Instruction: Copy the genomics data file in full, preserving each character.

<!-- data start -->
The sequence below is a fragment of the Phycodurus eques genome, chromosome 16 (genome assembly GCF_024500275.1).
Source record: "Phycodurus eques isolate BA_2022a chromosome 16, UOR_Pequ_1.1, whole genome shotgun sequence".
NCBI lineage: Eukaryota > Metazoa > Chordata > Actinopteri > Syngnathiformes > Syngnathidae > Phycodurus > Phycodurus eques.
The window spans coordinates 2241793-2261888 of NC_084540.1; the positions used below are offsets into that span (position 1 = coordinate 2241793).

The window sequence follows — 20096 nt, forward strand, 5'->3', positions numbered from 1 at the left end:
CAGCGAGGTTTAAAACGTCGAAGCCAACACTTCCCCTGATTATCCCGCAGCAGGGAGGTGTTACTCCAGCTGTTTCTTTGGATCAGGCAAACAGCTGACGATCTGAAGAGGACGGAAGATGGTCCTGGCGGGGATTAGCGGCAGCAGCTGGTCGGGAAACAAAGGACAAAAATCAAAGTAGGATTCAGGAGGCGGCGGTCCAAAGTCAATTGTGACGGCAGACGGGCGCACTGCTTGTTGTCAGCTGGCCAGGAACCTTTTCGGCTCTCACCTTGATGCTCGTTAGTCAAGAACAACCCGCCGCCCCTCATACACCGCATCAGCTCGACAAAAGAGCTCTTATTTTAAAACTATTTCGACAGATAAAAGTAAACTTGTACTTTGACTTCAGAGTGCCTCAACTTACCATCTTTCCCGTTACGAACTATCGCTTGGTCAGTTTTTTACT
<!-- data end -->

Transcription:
The sequence below is a fragment of the Phycodurus eques genome, chromosome 16 (genome assembly GCF_024500275.1).
Source record: "Phycodurus eques isolate BA_2022a chromosome 16, UOR_Pequ_1.1, whole genome shotgun sequence".
NCBI lineage: Eukaryota > Metazoa > Chordata > Actinopteri > Syngnathiformes > Syngnathidae > Phycodurus > Phycodurus eques.
The window spans coordinates 2241793-2261888 of NC_084540.1; the positions used below are offsets into that span (position 1 = coordinate 2241793).

The window sequence follows — 20096 nt, forward strand, 5'->3', positions numbered from 1 at the left end:
CAGCGAGGTTTAAAACGTCGAAGCCAACACTTCCCCTGATTATCCCGCAGCAGGGAGGTGTTACTCCAGCTGTTTCTTTGGATCAGGCAAACAGCTGACGATCTGAAGAGGACGGAAGATGGTCCTGGCGGGGATTAGCGGCAGCAGCTGGTCGGGAAACAAAGGACAAAAATCAAAGTAGGATTCAGGAGGCGGCGGTCCAAAGTCAATTGTGACGGCAGACGGGCGCACTGCTTGTTGTCAGCTGGCCAGGAACCTTTTCGGCTCTCACCTTGATGCTCGTTAGTCAAGAACAACCCGCCGCCCCTCATACACCGCATCAGCTCGACAAAAGAGCTCTTATTTTAAAACTATTTCGACAGATAAAAGTAAACTTGTACTTTGACTTCAGAGTGCCTCAACTTACCATCTTTCCCGTTACGAACTATCGCTTGGTCAGTTTTTTACT